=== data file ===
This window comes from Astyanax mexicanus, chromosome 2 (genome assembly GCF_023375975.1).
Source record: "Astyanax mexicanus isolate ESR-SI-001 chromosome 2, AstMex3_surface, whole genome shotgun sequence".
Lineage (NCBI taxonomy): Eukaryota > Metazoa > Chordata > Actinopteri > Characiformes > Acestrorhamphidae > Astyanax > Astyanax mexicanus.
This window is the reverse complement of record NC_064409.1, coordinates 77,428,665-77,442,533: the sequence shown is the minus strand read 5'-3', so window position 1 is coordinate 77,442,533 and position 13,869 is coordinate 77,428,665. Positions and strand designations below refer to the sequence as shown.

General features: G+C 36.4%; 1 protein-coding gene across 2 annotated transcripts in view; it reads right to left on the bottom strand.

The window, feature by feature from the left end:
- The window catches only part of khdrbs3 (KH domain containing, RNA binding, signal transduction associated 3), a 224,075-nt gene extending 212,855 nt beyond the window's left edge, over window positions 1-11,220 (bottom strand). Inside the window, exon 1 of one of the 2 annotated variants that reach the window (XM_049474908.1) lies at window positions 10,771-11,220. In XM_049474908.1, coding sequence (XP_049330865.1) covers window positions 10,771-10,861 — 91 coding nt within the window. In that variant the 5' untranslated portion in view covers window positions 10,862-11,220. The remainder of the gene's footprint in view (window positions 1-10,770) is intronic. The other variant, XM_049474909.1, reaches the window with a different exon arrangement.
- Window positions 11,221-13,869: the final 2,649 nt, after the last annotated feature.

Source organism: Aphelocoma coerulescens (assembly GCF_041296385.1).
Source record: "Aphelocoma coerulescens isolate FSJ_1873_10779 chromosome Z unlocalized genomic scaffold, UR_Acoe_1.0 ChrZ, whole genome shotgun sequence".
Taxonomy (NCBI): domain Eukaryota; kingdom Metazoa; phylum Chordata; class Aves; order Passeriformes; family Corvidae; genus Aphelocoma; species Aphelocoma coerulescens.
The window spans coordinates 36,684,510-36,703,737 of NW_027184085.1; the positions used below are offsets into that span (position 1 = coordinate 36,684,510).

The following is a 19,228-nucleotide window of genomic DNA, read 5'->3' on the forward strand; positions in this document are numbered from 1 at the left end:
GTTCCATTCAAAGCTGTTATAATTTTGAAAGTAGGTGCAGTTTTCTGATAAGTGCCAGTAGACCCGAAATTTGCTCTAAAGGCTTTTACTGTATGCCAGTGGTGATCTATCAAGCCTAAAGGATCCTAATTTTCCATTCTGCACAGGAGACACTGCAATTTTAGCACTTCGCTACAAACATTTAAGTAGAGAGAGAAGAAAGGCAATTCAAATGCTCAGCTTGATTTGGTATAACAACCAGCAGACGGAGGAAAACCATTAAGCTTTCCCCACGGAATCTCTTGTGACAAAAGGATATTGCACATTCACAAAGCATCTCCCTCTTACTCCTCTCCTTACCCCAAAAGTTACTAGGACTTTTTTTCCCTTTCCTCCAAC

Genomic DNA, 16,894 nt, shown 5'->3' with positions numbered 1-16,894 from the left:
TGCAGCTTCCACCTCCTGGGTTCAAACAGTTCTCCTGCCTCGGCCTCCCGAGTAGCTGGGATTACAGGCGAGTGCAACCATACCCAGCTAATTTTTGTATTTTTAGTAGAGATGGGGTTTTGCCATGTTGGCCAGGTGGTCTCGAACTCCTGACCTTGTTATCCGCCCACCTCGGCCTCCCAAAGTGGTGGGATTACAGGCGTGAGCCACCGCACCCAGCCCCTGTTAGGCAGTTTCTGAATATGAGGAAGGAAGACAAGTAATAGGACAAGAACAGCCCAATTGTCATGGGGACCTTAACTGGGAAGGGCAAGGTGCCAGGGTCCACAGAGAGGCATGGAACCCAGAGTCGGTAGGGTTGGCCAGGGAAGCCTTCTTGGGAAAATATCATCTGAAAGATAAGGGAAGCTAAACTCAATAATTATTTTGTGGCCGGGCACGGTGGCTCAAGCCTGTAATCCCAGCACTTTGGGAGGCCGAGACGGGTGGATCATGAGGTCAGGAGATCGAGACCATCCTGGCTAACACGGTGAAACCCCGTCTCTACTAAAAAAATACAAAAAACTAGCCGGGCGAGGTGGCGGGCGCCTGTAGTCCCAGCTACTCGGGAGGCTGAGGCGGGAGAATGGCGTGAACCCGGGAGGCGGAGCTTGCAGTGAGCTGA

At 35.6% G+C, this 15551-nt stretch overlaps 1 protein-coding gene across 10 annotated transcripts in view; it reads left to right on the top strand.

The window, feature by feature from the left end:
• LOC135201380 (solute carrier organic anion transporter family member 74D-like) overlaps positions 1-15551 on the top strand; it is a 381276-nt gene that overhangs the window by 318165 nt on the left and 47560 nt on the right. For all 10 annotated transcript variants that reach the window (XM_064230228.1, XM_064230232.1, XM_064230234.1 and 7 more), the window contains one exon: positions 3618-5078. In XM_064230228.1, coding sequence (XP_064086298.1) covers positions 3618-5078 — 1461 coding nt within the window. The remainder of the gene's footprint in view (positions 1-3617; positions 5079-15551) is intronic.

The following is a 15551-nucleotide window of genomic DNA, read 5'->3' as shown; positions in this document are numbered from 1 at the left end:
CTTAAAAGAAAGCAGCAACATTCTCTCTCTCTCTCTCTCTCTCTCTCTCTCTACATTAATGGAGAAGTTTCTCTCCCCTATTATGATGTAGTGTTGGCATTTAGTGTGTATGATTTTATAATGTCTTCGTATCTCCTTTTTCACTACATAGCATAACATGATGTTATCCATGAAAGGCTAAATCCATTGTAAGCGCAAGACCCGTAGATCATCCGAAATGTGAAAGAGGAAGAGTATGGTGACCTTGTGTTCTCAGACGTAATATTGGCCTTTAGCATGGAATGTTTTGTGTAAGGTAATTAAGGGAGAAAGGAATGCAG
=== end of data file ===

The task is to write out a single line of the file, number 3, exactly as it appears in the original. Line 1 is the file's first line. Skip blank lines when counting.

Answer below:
Lineage (NCBI taxonomy): Eukaryota > Metazoa > Chordata > Actinopteri > Characiformes > Acestrorhamphidae > Astyanax > Astyanax mexicanus.